Afterfall is an international collaboration on Clean Feed records with Luís Lopes on electric guitar, Sei Miguel on pocket trumpet, Joe Giardullo on soprano and tenor saxophones, Benjamin Duboc on double bass and Harvey Sorgen on drums. Lopes, from Portugal, is the group leader, but you may not know it, as he takes a back seat to his other Portuguese, American and French colleagues. In fact, it’s Giardullo whose voice seems to be most prominent.

At first, there is a feeling restraint, like the musicians have colluded in not revealing exactly what they mean. However, things begin to loosen up slowly towards the middle of the album. ‘Cancoa Branco’ builds slowly over eight and a half minutes and only in the last minute of the tune does Lopes’ distorted guitar rise out of the mix along with Giardullo’s sax. But then the communication barrier has been broken open and the music pours forth on ‘American Open Road with a Frog.’ Then it starts making sense, this album is a suite, each piece building up into longer sonic segments and becoming increasingly melodic. Giardullo takes a full throttled free blowing solo, finally saying everything that was being held back for so long. ‘Open Road’ has broken free and how good it feels — it’s almost swinging!

The last two songs find us retreating back into a murkier atmosphere. ‘Triptych’ begins with upright bass bowing a dark chord and plucking choice notes white Lopes’ guitar sprinkles tiny melodies atop. It laboriously builds, adding trumpet, then percussion and finally sax, leading to a fierce collective improv. The last tune, ‘Return of the Shut Up Goddess’ brings us full circle (the first tune is called ‘The Shut Up Goddess’), with small snippets of melody and scratching rhythms. However, this time we are fully awake and ready.

This arching song cycle is illuminating. Lopes’ use of the guitar as a colorist and percussionist (at times) is as non-conventional as you can get. All the sounds and dynamics of the sax and trumpet are explored. The album has some darker undertones, but they function by making us work harder to understand, and I’m fairly certain that we are, by this point, starting to get it.
http://freejazz-stef.blogspot.com/

Jazz Prospecting reviews by Tom Hull

Jaruzelski’s Dream: Jazz Gawronski (CF 211)Italian sax trio, with Piero Bittolo Bon on alto (and smartphone), Stefano Senni on bass, and Francesco Cusa on drums. Don’t know where they came from, what they’ve done in the past, or why they’re obsessed with all things Polish. I can begin to unravel such jokes as “Soulidarnosc” and “Mori Mari Curi” (the discoverer of radioactive elements like “Polonium” that killed her) but not “Swiatoslaw” or “Zibibboniek” or “Maria Goretti Contro Tutti.” Presumably the group name honors (if that’s the word) the last Communist dictator of Poland, Wojciech Witold Jaruzelski. Gawronski, however, appears to be an Italian politician, prominent in Berlusconi’s Forza Italia, first name Jas, easy enough to play off. Gruff, garulous free sax, with enough beat to keep it steady. For a while I thought “Sei Forte Papa” was “New York, New York.” I wouldn’t put anything past them. B+(***)

Billy Fox’s Blackbirds & Bullets: Dulces (CF 204)
Percussionist, credited only with maracas here, has two previous albums, The Kaidan Suite and Uncle Wiggly Suite, and a couple of side credits — e.g., worked with Bobby Sanabria. So how does a maracas player sustain interest? He recruits players I’ve barely (or never) heard of, spread out among two saxes, trumpet, keybs, a one-track violin guest, and gives them each a few minutes to stand up and out. Also does a superb job of working out horn charts for transition. B+(***)
http://www.tomhull.com/blog/archives/1567-Jazz-Prospecting-CG-26,-Part-3.html?PHPSESSID=6c92a8fbe0e7d78232edb35b59c888e8

About.com review by Douglas Detrick

Hertenstein/Niggenkemper/Heberer – HNH (CF 205)
The album HNH by drummer and composer Joe Hertenstein’s trio, with Pascal Niggenkemper on bass and Thomas Heberer on trumpet, delves deeply into the jazz and European improvised music traditions.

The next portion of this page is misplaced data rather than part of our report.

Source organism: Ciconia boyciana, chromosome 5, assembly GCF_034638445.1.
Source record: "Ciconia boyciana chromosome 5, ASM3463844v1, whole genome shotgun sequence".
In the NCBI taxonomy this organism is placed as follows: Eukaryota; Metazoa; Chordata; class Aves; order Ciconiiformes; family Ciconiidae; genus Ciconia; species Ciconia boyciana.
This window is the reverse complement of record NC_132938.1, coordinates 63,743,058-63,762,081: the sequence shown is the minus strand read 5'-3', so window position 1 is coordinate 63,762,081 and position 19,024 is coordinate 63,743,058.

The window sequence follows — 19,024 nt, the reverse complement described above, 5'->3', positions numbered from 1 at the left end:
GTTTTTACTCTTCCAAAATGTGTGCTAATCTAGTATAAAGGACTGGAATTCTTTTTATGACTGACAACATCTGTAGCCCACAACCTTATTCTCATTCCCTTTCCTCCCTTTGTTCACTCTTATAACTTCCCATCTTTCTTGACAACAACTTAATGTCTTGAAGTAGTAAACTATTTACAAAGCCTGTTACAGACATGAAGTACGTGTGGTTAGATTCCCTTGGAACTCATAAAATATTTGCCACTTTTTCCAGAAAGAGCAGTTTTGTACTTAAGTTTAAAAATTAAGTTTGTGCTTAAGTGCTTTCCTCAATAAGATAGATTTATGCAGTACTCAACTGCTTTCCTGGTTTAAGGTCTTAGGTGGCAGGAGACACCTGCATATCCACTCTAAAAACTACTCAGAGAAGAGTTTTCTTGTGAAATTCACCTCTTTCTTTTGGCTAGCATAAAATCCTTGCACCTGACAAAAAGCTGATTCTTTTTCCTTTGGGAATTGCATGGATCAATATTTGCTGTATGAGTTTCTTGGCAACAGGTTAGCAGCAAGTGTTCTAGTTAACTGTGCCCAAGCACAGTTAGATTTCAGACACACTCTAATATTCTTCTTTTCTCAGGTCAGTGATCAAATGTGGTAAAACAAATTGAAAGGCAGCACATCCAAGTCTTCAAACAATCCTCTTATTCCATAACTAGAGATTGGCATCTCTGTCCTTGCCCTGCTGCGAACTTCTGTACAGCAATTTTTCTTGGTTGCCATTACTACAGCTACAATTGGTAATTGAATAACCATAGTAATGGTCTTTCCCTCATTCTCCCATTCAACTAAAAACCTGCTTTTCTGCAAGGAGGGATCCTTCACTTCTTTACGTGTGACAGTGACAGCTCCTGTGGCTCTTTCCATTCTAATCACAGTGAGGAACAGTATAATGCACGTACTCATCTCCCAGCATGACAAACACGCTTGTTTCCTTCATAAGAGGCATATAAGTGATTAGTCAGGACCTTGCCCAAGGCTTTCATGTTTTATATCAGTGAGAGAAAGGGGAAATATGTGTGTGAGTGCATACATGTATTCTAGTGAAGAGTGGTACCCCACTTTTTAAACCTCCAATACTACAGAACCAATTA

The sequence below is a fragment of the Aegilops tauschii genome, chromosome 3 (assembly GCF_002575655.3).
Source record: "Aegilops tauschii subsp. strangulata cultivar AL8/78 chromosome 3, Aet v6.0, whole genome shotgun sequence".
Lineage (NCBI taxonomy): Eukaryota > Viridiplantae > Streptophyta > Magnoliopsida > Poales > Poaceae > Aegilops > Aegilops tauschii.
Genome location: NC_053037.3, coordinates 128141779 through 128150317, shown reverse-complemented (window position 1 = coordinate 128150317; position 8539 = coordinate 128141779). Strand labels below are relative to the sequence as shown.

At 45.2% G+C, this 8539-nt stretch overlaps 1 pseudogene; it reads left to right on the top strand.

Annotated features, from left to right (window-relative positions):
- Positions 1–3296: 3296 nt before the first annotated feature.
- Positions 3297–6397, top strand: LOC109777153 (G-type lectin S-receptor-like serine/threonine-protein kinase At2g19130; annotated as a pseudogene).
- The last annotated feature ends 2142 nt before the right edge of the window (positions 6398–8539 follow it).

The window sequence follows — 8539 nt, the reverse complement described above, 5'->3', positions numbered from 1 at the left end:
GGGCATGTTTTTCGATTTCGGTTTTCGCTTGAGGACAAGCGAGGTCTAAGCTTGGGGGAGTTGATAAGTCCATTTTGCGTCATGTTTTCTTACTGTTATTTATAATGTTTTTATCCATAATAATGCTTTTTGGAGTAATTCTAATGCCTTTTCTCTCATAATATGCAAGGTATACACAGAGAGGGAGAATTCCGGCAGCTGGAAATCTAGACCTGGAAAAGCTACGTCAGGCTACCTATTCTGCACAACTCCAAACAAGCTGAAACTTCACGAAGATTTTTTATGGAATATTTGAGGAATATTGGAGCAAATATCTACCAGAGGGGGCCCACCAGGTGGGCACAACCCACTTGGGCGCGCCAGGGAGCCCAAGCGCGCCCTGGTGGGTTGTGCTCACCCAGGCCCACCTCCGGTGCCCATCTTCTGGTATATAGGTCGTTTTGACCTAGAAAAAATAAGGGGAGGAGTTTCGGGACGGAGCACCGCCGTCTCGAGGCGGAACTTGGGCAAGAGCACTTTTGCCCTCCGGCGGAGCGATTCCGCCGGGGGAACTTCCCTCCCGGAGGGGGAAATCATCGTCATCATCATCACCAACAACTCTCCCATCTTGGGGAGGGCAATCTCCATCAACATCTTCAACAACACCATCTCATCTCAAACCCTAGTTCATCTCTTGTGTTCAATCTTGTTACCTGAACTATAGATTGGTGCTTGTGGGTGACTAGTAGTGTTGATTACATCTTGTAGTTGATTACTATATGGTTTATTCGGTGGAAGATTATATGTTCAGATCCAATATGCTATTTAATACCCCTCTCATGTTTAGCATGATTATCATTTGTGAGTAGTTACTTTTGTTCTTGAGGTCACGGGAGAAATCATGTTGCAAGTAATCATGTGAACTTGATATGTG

All New York-based German musicians, the European jazz influence is very clear. The album features a range of compositions from very free pieces that seem to be almost completely improvised, to more traditional jazz tunes with a cohesive melody and accompaniment, a swing feel, and a walking bass line. The ensemble blends the two styles together, often with improvised introductions moving into composed pieces, or free solos after a written melody.
HNH aims for a transparent ensemble approach in which each sound is important, and can be heard distinctly. The trio’s lean instrumentation of trumpet, drums and bass helps make this possible, but the individual players’ personalities are ultimately most important in the group’s sound. Joe Hertenstein’s playing is generally understated. He focuses on the pure palette of sounds available from his drum kit alone. For a drummer-led album, drum solos on HNH are conspicuously – and refreshingly – absent but for a few moments where Hertenstein’s playing comes to the fore, like on his active and colorful solo on “Prelude and Tomorrow’s Problem.”
Hertenstein’s trio mates bring to bear equally expressive musical personalities. Heberer’s trumpet playing unifies traditional and extended trumpet sounds by moving effortlessly from growling, tortured sounds to a warm and round trumpet tone capable of poignant melodic statements. Niggenkemper’s bass playing, similar to Hertenstein’s drumming, generally plays the accompanist’s role with his resonant and clear sound contrasting with Heberer’s more mysterious approach. Niggenkemper’s improvised introduction to “Prelude and Tomorrow’s Problems” is a wide-ranging and rapid succession of timbres for a few beautiful moments as the group comes together again.
A drawback to the album is that it has a uniformity of pulse that isn’t broken until the last piece, “The Tolliver Toll,” the album’s only up-tempo tune. The piece is memorable; perhaps the most compelling on the collection. HNH is certainly focused, but perhaps edges a bit toward being constrained in the way of tempos and moods. To have included repertoire with a more wide-ranging sensibility would have made a good album even better.
The strength of the HNH is its loose texture as well as the free-spiritedness and expressivity each of the musicians brings to the group improvisations. The trio focuses on a raw and sparse sonority that captures the joy of exploration of the unknown. The delicate, impromptu moments on this recording, when the sounds seem ready to collapse at any moment, are clearly musical goals and not merely unfortunate side effects. The trio trusts in its ability to invent freshly at every moment. Overall, HNH is recommended for fans of freely improvised music and for those looking for an adventurous approach to jazz without the heavy handedness of many free jazz groups.
http://jazz.about.com/od/2010releases/fr/Album-Review-Hnh-By-The-Hertenstein-Niggenkemper-Heberer-Trio.htm